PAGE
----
While Republicans Celebrate Tax Cuts Today, Others March to Repeal Them
On this Tax Day, Sen. Pat Toomey (R-Pa.) joined business owners at the U.S. Chamber of Commerce to promote the benefits of the overhaul enacted by Republicans in December, while protesters gathered nationwide to protest the cuts.
“I have always believed we are entirely capable of really strong economic growth indefinitely if we have good policies,” Toomey said at the event, adding that the recent tax cuts will boost the U.S. economy, which in turn will help narrow the government’s budget deficit. “It is likely that when we look back at the end of the 10-year period, we would generate more revenues as a result of having done this thankful tax reform.”
The Tax Cuts and Jobs Act, which President Donald Trump signed into law in December, reduced the corporate tax rate from a maximum of 35 percent to 21 percent. That change “lowers the cost of capital,” and “really drives the growth,” Toomey said.
U.S. gross domestic product expanded 2.3 percent last year after growing 1.5 percent in 2016, according to the Bureau of Economic Analysis.
Business owners at the event said the recent tax law has allowed them to increase capital investment, hire more people and give bonuses.
“This year, we are hiring 12 electricians and have added two project managers to our senior team,” John Biagas, president and chief executive of Bay Electric Co., told the audience. “Plus, the new tax law accelerated our plan to invest over $500,000 in new trucks and equipment.”
Bay Electric is based in Newport News, Va., and has a staff of about 40 employees, according to its website.
But while business owners gathered at the Chamber of Commerce to promote the tax overhaul, protesters gathered near the Capitol to march in opposition to the new law.
"Our objection to the tax cut is that it delivers an enormous amount of its benefits to the already-rich," said Josh Bivens, research director at the left-leaning Economic Policy Institute, a sponsor of the Tax March, in an email Monday.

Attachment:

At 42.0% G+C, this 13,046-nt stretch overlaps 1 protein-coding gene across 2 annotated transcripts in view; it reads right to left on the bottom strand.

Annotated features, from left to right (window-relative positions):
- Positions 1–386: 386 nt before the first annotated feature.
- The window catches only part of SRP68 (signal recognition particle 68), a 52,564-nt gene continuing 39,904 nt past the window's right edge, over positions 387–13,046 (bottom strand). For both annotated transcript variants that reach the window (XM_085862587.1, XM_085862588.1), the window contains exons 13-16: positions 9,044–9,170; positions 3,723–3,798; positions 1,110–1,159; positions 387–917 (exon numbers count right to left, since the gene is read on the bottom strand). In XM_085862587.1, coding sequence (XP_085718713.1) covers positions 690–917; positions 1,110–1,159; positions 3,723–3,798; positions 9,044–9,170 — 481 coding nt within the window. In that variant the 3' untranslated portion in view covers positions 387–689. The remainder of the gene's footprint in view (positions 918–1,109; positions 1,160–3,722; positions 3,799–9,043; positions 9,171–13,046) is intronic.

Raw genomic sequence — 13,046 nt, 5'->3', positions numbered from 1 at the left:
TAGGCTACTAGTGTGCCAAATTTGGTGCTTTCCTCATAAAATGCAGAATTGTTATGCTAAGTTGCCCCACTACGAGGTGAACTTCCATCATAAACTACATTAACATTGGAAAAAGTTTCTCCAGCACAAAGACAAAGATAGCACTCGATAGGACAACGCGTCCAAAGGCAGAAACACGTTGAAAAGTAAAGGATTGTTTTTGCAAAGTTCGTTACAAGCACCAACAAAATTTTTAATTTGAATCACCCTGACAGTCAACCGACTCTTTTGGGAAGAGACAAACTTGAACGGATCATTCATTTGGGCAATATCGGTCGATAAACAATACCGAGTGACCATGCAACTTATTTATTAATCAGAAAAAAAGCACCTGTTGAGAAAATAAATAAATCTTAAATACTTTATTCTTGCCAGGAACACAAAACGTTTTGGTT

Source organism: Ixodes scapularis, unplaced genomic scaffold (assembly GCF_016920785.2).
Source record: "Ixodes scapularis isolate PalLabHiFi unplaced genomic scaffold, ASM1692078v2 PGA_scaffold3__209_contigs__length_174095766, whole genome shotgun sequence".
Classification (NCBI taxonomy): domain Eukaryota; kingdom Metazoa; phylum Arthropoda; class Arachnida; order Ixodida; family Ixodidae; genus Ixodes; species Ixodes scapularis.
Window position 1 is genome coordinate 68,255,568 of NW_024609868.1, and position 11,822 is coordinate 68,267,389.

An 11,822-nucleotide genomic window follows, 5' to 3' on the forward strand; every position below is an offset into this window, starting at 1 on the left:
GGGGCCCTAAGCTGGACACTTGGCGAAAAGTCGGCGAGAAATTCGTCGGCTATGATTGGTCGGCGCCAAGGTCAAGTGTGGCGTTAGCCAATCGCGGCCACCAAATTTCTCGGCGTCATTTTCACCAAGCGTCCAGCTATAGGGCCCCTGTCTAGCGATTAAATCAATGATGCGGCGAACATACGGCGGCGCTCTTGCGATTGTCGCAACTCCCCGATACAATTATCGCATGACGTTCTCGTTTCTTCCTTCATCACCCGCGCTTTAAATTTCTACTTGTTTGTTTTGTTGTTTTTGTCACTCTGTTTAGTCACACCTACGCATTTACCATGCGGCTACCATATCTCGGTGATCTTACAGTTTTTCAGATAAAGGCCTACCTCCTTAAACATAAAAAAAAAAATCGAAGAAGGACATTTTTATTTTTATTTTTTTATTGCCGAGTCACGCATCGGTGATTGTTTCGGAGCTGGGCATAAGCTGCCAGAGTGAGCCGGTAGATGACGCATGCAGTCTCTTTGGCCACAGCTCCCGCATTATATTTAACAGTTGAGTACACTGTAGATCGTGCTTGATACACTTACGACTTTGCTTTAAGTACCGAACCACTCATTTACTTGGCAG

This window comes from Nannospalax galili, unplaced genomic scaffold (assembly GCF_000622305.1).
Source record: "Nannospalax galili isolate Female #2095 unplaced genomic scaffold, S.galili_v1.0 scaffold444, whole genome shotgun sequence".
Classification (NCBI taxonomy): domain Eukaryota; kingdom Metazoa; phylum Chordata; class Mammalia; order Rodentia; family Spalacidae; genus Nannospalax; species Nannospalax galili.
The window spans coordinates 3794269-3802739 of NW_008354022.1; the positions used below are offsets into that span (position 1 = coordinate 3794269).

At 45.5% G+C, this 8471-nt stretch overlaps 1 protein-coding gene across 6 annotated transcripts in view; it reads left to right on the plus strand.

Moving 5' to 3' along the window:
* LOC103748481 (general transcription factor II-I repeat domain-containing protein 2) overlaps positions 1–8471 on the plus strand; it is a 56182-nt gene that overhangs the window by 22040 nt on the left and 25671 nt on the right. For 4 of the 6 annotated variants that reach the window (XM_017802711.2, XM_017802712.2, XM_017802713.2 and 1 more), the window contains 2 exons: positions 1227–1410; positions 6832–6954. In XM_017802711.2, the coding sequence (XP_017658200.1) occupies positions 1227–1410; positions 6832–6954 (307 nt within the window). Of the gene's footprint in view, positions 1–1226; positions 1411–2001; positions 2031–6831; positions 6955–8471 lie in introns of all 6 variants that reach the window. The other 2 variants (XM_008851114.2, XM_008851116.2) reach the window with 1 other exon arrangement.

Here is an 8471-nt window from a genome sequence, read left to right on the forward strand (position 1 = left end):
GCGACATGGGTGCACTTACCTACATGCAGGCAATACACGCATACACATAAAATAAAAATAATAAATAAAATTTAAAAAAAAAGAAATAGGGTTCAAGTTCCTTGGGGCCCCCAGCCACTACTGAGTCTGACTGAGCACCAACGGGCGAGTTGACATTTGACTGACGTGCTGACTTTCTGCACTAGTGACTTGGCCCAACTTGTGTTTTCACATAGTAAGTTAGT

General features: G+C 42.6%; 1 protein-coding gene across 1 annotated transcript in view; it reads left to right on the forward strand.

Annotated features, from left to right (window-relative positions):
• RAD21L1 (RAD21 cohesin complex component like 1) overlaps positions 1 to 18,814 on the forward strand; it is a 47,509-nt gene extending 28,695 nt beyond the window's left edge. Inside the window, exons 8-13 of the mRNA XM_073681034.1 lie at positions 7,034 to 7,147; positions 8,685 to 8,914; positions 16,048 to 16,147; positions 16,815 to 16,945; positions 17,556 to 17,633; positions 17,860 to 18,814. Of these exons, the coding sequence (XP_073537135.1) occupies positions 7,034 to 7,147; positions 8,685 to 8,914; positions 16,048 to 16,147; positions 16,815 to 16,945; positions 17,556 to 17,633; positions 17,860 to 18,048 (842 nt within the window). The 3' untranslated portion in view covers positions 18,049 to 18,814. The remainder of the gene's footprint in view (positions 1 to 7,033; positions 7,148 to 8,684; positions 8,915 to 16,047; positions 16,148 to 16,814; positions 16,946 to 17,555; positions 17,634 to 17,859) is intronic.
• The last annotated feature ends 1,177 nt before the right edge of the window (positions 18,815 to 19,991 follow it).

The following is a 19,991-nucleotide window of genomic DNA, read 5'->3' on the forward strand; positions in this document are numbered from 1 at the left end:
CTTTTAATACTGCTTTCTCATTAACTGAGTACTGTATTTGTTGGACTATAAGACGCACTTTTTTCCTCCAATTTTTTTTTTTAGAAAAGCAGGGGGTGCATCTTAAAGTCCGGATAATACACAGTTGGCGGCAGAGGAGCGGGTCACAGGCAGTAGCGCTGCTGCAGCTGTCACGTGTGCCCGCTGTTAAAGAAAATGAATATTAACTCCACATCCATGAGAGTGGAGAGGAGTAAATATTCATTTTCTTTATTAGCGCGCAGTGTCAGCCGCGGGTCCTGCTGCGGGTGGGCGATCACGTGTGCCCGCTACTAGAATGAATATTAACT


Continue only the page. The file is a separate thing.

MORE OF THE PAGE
Activists argue that the tax code revisions are not consistent with Trump's promise to bring jobs back to the United States.
“In the corporate tax cut, there’s a lower tax rate for earnings on routine operations abroad,” said Indivar Dutta-Gupta, co-executive director of the Georgetown Center on Poverty and Inequality and a member of the march’s executive committee, in a Monday phone interview. “The tax law is likely going to encourage companies, who otherwise wouldn’t have, to shift operations and jobs abroad so that they can pay lower taxes on those earnings.”
Marches took place in more than 40 cities, Dutta-Gupta said on Tuesday.
A White House official told Morning Consult in an email Tuesday that the new tax law has encouraged companies to bring cash and other assets from overseas back to the United States to invest in the domestic economy, and that as of last month at least 65 companies have announced investments in their business totaling at least $167.5 billion.
Sen. Cory Booker (D-N.J.), speaking Monday at a Digital Town Hall on Facebook Live, called for middle-class families to re-examine the trade-off for their bonuses and potential tax breaks.
“For a company, it's not a consistent tax increase.” he said, noting that corporate tax cuts were made permanent while middle-class cuts “sunset after a time.”
Booker added that the monetary increase on people’s paychecks comes at the expense of social services. “We already are having a hard time doing things that we should be doing,” he said. “But we don’t have resources to do it.”
Ethel Jiang previously worked at Morning Consult as an intern.